Small wooden robot sculpture with mismatched features made from screws and washers. Image credit: Nina Mercado/Unsplash
Image credit: Nina Mercado/Unsplash

COMMUNICATIONS & DIGITAL SOCIETY

  • “One person who worked on the robot, which was announced today, reportedly called it a ‘disaster that’s not ready for release,’ while another said it was “terrible,” and the idea that it’d be a useful accessibility device (part of Amazon’s pitch is that Astro can help with elder care) was ‘absurdist nonsense.’ The sources also mentioned that the bot doesn’t handle stairs well…” At The Verge, Mitchell Clark reports on the debut of Amazon’s new home security/surveillance robot, which according to internal communications is not attracting universal admiration, even from some of the people who helped build it.
  • “Health equity researchers say they welcome new interest — and white allies — in their area, which focuses on finding solutions for poorer health outcomes in people from different races, ethnicities, genders, sexual identities, or income levels. But many are troubled by ‘health equity tourists’ — some seen as well-meaning and motivated by their new awareness of racism, others as opportunistic scientific carpetbaggers — parachuting in to ‘discover’ a field that dates back more than a century.” A trenchant piece in STAT News by Usha Lee McFarling examines who has recently been stampeding into the long-neglected field of health equity – and who is being elbowed aside during the inrush.
  • “…overall only about 50% of respondents can correctly identify penicillin as an antibiotic and less than 50% of museum visitors view microbes as beneficial. The results described here suggest that we are perhaps off target with our educational efforts in this area and that a major shift in approach toward more basic microbial topics is warranted in our educational efforts.” A survey study conducted from a kiosk in the American Museum of Natural History and reported in PLOS One by Zichello and colleagues plumbs the public’s knowledge of microbes.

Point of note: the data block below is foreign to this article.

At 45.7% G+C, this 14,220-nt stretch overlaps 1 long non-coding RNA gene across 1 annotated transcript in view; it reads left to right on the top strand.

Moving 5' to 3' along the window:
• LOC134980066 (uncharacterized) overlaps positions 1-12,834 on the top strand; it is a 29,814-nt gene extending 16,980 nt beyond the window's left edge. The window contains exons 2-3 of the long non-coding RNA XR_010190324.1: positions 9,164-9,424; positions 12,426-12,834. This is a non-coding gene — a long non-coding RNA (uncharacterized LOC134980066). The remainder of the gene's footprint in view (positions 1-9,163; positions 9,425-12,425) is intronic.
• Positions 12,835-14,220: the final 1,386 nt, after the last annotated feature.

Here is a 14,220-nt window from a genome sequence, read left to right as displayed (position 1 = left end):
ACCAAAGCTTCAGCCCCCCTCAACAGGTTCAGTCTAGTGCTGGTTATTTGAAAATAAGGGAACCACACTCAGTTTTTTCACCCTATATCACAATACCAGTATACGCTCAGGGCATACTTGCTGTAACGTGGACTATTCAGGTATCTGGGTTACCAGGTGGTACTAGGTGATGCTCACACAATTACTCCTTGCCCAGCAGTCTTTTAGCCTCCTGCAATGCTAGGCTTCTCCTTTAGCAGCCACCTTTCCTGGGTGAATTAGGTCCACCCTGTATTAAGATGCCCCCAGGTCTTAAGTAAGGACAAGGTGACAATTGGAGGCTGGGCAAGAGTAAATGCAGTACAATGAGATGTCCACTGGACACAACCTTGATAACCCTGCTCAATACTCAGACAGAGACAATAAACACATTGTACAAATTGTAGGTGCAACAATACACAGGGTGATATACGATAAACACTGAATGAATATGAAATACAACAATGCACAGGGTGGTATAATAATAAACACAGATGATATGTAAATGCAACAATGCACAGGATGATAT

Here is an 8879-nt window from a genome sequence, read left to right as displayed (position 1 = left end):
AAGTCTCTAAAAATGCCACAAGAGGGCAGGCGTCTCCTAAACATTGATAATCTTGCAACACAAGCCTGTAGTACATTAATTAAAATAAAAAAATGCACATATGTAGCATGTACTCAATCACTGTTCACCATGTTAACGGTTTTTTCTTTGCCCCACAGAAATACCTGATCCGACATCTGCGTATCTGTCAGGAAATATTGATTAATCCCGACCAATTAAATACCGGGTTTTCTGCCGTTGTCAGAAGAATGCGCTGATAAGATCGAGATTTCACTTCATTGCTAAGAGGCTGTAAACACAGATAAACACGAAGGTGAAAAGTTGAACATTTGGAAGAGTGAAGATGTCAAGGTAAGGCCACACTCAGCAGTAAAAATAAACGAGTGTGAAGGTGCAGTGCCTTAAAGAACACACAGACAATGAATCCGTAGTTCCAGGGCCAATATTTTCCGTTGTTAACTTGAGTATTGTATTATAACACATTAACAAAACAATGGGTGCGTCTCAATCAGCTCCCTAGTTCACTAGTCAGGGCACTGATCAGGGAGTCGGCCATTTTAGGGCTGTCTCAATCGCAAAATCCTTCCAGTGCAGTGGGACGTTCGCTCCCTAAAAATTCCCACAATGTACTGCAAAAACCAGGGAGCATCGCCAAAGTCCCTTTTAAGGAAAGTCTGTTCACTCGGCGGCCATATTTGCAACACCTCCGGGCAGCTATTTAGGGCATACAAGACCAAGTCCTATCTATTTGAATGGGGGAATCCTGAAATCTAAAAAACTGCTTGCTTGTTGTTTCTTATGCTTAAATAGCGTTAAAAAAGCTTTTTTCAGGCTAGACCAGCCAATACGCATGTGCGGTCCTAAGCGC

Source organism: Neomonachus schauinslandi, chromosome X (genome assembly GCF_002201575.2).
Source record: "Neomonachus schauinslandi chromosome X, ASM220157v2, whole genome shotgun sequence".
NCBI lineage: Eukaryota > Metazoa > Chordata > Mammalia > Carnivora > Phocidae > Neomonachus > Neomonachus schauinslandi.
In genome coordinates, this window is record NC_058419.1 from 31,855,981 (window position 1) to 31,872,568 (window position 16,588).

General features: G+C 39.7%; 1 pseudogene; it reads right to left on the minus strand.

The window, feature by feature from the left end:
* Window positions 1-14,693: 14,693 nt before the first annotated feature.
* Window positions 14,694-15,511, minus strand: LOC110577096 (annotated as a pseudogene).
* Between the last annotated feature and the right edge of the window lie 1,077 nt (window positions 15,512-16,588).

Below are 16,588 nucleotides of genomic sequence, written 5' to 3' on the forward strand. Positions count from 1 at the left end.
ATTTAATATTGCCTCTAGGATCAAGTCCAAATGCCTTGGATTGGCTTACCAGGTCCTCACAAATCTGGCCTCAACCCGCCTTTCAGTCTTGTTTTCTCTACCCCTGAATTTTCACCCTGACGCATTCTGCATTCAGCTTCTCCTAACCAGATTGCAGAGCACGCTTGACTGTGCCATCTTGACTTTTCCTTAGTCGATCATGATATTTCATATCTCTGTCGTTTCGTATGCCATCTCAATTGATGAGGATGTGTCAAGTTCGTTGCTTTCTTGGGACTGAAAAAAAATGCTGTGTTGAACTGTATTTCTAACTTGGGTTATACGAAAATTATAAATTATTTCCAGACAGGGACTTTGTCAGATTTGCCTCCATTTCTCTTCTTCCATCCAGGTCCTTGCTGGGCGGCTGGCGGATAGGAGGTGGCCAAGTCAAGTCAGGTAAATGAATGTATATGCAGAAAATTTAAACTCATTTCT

• “To interpret speech, voice assistants typically convert voice commands into text and compare that text to recognizable words in a database. Many databases historically have not contained reference data collected from those with different speech patterns like slurred sounds and word repetitions. Mr. Rudzicz said that many companies have tried to ‘reach 80 percent of people with 20 percent of the effort,’ using a ‘default voice.’…In other words, companies have rarely prioritized those of us whose speech doesn’t match what engineers assume to be the norm.” A New York Times essay by Char Adams highlights the persistent shortcomings of widely used technologies that ideally should be increasing access for users with disabilities – but aren’t.
  • The Ottawa National Post reports that a preprint article - one that gained international attention when it appeared to show a higher than expected risk of myocarditis associated with COVID vaccination - has been withdrawn after a catastrophic error in ascertaining the study denominator came to light (H/T @RetractionWatch).
  • The Verge’s Rafi Letzter reports on how a teenager’s viral TikTok video on “side hustle” opportunities wound up inadvertently derailing thousands of survey studies that relied on a popular online survey platform: “Prolific, a tool for scientists conducting behavioral research, had no free screening tools in place to make sure that it delivered representative population samples to each study. Suddenly, scientists used to getting a wide mix of subjects for their Prolific studies saw their surveys flooded with responses from young women around Frank’s age….For researchers who rely on representative samples of the US population, that demographic shift was a major problem with no obvious cause and no immediately clear way to fix.” (H/T @RetractionWatch)
  • “…our experiment demonstrates that even if a platform has no partisan bias, the social networks and activities of its users may still create an environment in which unbiased agents end up in echo chambers with constant exposure to partisan, inauthentic, and misleading content. In addition, we observe a net bias whereby the drifters are drawn toward the political Right.” A research article published in Nature Communications by Chen and colleagues describes the use of “neutral bots” to reveal systemic bias in the social media ecosystem.

POLICY